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  1. Robert R. Archibald, Patrick J. Boylan, David Carr, Christy S. Coleman, Helen Coxall, Chuck Dailey, Jennifer Eichstedt, Hilde Hein, Eilean Hooper-Greenhill, Lesley Lewis, Timothy W. Luke, Didier Maleuvre, Suma Mallavarapu, Terry L. Maple, Michael A. Mares, Jennifer L. Martin, Jean-Paul Martinon, Scott G. Paris, Jeffrey H. Patchen, Marilyn E. Phelan, Donald Preziosi, Franklin W. Robinson, Douglas Sharon & Sherene Suchy (2006). Museum Philosophy for the Twenty-First Century. Altamira Press.
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  2.  1
    Jean-Paul Martinon (2016). Between Earth and Sky. Journal of French and Francophone Philosophy 24 (1):25-44.
    Africa. Who are you? I deliberately don’t say here, “What are you?” As we know, the interrogative pronoun “what” is an attempt to grab the essence of something. As Heidegger says: “whatness [ Wassein ], comprises what one commonly calls… the idea or mental representation by means of which we propose to… grasp what a thing is.” As such, questions starting with the interrogative pronoun “what” are eminently violent because they reduce the object of inquiry to a thing that can (...)
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    Jean-Paul Martinon (2008). You Shall Not Kill. Proceedings of the Xxii World Congress of Philosophy 10:303-309.
    This paper explores the meaning of the ethical command “You Shall Not Kill” subliminally included in the main exhibition of The Kigali Memorial Centre, Rwanda. The Centre was opened on the 10th Anniversary of the Rwandan Genocide, in April 2004 and contains a permanent exhibition of the Rwandan genocide and an exhibition of other genocides around the world. In order to achieve this aim, this paper takes as a point of departure, Emmanuel Levinas’s interpretation of the 6th Commandment. This well-known (...)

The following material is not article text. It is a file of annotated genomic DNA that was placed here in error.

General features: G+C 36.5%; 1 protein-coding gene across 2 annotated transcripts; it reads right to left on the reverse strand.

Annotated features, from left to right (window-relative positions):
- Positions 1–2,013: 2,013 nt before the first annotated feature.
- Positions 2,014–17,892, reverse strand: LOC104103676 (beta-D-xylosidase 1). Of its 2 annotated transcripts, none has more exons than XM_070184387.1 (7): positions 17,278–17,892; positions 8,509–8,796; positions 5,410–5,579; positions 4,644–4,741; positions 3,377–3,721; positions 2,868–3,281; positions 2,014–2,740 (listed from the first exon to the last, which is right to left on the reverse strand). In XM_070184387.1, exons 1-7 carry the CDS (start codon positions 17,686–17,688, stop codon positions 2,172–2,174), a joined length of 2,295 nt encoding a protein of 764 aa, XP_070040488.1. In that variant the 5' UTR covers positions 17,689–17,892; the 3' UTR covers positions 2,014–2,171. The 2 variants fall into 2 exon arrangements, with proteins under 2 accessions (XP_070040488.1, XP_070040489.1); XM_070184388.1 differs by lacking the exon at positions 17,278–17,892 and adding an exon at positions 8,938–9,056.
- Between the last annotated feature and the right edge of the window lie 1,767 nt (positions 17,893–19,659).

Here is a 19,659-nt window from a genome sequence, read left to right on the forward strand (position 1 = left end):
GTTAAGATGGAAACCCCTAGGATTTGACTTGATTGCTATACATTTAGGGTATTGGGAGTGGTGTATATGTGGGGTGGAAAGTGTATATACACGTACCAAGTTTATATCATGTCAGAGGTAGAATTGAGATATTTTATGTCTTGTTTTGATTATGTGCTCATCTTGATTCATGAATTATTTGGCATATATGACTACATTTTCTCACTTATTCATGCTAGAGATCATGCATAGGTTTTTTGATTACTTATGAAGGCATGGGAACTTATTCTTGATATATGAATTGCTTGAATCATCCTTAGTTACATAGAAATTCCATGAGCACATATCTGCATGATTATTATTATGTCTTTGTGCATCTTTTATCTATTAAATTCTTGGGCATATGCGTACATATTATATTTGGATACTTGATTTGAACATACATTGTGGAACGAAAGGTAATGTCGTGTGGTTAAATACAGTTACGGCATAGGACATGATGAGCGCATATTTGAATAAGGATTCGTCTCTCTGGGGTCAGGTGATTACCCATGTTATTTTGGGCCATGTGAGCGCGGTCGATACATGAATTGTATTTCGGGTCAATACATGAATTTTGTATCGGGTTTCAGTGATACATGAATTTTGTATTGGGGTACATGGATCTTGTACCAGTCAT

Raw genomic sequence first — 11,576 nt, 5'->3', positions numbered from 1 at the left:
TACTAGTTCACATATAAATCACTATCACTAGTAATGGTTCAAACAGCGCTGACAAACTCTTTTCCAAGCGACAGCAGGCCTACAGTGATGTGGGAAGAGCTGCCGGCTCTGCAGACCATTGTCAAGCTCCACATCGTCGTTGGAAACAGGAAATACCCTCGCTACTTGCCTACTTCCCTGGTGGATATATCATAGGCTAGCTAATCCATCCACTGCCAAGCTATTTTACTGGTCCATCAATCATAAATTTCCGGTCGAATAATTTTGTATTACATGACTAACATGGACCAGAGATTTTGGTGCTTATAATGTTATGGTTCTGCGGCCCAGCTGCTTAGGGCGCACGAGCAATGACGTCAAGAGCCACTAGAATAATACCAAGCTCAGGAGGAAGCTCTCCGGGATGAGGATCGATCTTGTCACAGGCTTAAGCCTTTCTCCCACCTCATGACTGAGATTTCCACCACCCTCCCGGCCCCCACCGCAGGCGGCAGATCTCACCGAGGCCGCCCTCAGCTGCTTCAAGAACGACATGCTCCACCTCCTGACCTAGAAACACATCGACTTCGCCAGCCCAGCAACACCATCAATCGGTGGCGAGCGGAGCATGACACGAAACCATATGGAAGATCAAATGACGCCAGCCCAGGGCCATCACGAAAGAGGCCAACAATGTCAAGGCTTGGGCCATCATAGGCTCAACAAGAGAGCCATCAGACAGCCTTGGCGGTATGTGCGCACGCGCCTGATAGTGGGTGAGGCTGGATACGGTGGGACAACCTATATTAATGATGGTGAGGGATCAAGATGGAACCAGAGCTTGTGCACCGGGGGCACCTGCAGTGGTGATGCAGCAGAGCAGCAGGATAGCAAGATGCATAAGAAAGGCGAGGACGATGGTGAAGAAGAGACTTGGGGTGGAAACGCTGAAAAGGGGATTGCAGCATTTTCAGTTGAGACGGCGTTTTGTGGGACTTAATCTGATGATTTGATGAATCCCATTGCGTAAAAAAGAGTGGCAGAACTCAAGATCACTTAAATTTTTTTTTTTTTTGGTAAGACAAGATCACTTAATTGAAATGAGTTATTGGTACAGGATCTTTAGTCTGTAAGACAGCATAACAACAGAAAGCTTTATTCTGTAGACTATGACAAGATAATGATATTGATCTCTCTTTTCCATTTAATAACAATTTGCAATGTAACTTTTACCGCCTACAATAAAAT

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    Jean-Paul Martinon (2008). Switzerland: Joanna Hodge's Derrida on Time. [REVIEW] Radical Philosophy 149:62-64.
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    Jean-Paul Martinon (2007). On Futurity: Malabou, Nancy and Derrida. Palgrave Macmillan.
    This book explores the ways deconstruction addresses the issue of futurity (what Jacques Derrida calls the "to-come," [l'à-venir]). In order to achieve this, it focuses on three French expressions, venue, survenue, and voir-venir, each taken from the work of Jacques Derrida, Jean-Luc Nancy, and Catherine Malabou. The idea behind this focus is to elude the issue of the one and only "to-come," as if this was a uniform and coherent entity or structure of experience, and to put forward instead the (...)
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